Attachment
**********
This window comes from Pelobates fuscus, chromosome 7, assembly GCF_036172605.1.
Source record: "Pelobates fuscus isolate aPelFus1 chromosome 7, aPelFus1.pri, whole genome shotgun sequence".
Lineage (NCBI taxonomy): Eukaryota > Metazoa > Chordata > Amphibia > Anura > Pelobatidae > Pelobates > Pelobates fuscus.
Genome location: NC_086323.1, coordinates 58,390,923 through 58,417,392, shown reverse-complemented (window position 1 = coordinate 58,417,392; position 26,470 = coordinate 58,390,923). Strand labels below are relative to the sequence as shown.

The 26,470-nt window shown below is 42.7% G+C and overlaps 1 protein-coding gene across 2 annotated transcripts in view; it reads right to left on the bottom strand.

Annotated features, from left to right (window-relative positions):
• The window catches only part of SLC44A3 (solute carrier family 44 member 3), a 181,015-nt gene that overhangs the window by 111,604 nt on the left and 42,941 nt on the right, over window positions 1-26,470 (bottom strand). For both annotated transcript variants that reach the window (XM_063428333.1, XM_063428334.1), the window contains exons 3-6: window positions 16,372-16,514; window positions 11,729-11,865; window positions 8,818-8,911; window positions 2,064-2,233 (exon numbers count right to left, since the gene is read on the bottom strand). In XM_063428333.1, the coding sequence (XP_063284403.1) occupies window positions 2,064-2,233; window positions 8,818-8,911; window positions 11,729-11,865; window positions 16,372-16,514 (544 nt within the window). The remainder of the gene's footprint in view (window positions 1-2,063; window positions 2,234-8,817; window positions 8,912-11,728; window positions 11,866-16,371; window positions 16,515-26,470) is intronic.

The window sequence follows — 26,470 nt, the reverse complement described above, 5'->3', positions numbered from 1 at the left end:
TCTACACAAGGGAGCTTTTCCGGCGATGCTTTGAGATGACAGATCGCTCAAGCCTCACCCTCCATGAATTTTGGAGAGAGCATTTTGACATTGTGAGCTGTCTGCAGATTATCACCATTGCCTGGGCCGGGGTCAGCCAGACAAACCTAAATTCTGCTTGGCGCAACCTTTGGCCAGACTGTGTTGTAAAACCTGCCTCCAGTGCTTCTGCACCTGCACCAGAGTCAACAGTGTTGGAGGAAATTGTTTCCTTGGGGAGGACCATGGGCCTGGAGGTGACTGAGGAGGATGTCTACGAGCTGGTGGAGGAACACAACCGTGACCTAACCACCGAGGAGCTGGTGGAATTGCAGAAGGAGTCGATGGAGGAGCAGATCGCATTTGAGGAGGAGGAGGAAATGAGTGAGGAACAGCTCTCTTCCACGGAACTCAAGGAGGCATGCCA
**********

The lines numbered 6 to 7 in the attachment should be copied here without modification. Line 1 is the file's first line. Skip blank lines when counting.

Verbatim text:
Annotated features, from left to right (window-relative positions):
• The window catches only part of SLC44A3 (solute carrier family 44 member 3), a 181,015-nt gene that overhangs the window by 111,604 nt on the left and 42,941 nt on the right, over window positions 1-26,470 (bottom strand). For both annotated transcript variants that reach the window (XM_063428333.1, XM_063428334.1), the window contains exons 3-6: window positions 16,372-16,514; window positions 11,729-11,865; window positions 8,818-8,911; window positions 2,064-2,233 (exon numbers count right to left, since the gene is read on the bottom strand). In XM_063428333.1, the coding sequence (XP_063284403.1) occupies window positions 2,064-2,233; window positions 8,818-8,911; window positions 11,729-11,865; window positions 16,372-16,514 (544 nt within the window). The remainder of the gene's footprint in view (window positions 1-2,063; window positions 2,234-8,817; window positions 8,912-11,728; window positions 11,866-16,371; window positions 16,515-26,470) is intronic.